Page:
With the biotechnology industry in the early phases of commercialization, many bioprocess companies are just beginning to build and operate commercial-scale production facilities.
With the biotechnology industry in the early phases of commercialization, many bioprocess companies are just beginning to build and operate commercial-scale production facilities. The commercialization of manufacturing processes has brought new challenges to the biotechnology industry. Designing, constructing, and operating production facilities are particularly challenging to an industry previously focused predominantly on researching and developing new products. Biopharmaceutical companies need guidance to make the transition to commercial scale biotechnology production. ISPE, the Society for Life Science Professionals, provides such guidance with its insight into the design and operation of bioprocess manufacturing.
Over the past several years, ISPE has developed a series of pharmaceutical industry guides that describe engineering and operational principles of various types of pharmaceutical manufacturing and support systems. The ISPE Baseline Pharmaceutical Engineering Guides are invaluable to industry, but none of them will have more impact than the soon-to-be-released sixth volume, which covers biopharmaceuticals.
Commercial manufacturing of biopharmaceutical products is still rapidly developing. Likewise, understanding of the processes and systems being designed is still evolving. At this point in biotechnology's evolution, there is a rapidly growing need for qualified people. The Biopharmaceuticals Baseline Guide provides insight from a variety of biotechnology industry experts. The guide, developed in cooperation with FDA, is specifically written to simplify complex concepts and highlight aspects critical to successful bioprocess operations. It is an excellent educational tool, covering subject matter of great importance to bioprocess manufacturers, regardless of their expertise or experience.
What Are the Baseline Guides?
This guide will help manufacturers focus on the issues that are most important to their ultimate success and give them more confidence in the approach they choose. Spending on noncritical components will be reduced. Ultimately, appropriate, simpler, less expensive, and easier to operate systems will be installed. The result will not only cut capital costs, but it also will reduce operating costs while improving or assuring product quality.
Biopharmaceuticals Baseline Guide
, the newest volume in the ISPE Baseline Guide series, addresses aspects of biopharmaceutical manufacturing ranging from operations to facility and process designs to regulatory concepts. Although it's not a textbook, it provides substantial insight into key design considerations for bioprocess manufacturing - identifying alternative concepts and presenting the pros and cons of different approaches to various bioprocess operations and systems.
More than 100 industry professionals contributed to the development and review of this guide. The group included worldwide representatives from biotechnology manufacturing companies of varying sizes and interests. The team also included engineering equipment manufacturers and various industry service providers and FDA representatives. Regulators from other parts of the world contributed comments as well, and all regions of the world were invited to participate in the effort.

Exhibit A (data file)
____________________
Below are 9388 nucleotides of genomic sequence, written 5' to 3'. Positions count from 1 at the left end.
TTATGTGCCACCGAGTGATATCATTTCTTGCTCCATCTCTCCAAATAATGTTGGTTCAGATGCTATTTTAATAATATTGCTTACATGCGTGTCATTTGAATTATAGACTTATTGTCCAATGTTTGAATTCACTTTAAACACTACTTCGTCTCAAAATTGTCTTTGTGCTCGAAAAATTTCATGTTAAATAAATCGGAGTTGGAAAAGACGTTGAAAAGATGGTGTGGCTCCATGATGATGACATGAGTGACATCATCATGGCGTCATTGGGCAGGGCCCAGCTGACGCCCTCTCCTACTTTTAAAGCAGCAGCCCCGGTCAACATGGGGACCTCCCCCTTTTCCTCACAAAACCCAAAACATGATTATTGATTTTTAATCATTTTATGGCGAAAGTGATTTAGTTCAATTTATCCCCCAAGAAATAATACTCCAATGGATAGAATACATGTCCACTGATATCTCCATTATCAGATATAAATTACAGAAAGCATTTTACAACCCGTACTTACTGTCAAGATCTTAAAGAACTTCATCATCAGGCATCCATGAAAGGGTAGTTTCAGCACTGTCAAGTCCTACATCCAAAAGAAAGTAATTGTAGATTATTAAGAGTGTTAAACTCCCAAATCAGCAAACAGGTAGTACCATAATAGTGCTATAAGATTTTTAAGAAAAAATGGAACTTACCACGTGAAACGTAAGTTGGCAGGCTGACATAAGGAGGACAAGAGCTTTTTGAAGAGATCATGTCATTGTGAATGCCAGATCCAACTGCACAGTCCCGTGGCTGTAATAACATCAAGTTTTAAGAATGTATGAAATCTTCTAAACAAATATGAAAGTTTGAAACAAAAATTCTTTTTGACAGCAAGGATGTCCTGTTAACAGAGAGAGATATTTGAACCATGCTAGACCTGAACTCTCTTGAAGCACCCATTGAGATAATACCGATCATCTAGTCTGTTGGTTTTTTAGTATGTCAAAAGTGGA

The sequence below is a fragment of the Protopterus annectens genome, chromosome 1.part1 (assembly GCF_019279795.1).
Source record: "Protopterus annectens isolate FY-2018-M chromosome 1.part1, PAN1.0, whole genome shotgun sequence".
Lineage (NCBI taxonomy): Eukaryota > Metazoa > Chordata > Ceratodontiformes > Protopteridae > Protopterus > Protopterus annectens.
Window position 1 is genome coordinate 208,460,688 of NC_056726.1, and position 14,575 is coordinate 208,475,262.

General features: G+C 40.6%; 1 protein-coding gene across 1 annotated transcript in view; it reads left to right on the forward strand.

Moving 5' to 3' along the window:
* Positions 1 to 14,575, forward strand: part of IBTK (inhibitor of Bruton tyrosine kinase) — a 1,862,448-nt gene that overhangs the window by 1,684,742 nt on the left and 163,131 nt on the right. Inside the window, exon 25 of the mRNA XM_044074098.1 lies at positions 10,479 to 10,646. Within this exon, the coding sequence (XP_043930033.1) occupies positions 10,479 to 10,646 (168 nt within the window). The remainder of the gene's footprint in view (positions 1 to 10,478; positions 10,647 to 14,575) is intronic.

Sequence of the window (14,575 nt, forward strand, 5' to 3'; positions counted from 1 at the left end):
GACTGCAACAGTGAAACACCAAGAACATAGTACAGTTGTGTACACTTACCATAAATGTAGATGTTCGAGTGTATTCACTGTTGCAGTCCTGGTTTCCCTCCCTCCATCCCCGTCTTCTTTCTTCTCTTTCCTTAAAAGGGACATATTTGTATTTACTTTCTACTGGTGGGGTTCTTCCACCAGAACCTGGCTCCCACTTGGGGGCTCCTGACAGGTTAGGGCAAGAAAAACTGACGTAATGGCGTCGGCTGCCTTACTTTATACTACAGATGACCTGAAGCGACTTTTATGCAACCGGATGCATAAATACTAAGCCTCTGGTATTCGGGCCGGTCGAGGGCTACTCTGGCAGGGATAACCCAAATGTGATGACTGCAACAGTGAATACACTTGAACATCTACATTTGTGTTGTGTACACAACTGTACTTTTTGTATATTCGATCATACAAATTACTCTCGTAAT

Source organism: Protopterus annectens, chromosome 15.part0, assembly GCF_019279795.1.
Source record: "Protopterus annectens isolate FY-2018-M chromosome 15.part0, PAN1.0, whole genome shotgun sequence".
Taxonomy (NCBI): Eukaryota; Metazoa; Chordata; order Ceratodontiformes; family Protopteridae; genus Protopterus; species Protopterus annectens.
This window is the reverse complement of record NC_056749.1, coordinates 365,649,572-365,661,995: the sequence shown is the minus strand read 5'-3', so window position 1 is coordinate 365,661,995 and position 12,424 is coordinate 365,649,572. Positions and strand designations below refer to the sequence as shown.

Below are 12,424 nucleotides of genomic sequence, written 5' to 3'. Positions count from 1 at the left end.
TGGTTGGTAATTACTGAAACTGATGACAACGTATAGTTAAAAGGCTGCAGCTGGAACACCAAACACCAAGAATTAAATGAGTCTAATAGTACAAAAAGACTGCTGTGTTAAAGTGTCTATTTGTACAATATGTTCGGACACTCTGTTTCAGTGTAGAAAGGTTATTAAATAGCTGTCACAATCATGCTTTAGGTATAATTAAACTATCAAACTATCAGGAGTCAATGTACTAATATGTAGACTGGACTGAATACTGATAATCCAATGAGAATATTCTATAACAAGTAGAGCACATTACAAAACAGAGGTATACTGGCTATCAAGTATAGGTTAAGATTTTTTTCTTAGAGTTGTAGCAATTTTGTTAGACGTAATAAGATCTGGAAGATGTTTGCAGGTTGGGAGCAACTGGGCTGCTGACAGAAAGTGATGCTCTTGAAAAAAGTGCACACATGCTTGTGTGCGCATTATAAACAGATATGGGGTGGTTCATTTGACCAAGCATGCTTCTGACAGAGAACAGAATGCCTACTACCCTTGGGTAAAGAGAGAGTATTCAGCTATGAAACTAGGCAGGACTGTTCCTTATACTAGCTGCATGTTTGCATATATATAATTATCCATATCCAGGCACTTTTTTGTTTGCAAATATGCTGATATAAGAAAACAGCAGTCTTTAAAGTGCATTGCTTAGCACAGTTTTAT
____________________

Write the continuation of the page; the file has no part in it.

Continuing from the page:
Chapters 1 and 2 of the guide are general and provide guidance and background in regulatory concepts significant to biopharmaceutical manufacturing operations. Although subsequent chapters address issues more specifically, the first and second chapters present concepts with a broader perspective. Emphasis is on product protection strategies that range from enclosed processing to facility systems to procedural methods. Principles of controlled bioburden processing and the contrast with conventional pharmaceutical aseptic processing are presented. Regulatory philosophy pertaining to concepts, such as multiproduct facilities, biological hazard containment, and open versus closed processes, are discussed. Segregation, cleanability, and area cleanliness classification concepts are introduced.
Figure 1. A typical guide figure illustrates one alternative conceptual product segregation approach.
Chapter 3 covers manufacturing operations and activities. It addresses the operational aspects of a biopharmaceutical facility - as opposed to the physical design of the facility itself - and addresses key regulatory issues and concepts defined in the second chapter. The impact of facility (and equipment) design decisions on manufacturing operations is addressed. This chapter also describes how operability and maintainability considerations should influence the design of a biopharmaceutical facility. Concerns and issues of production management, process operators, and other plant support personnel are included. Key concepts addressed include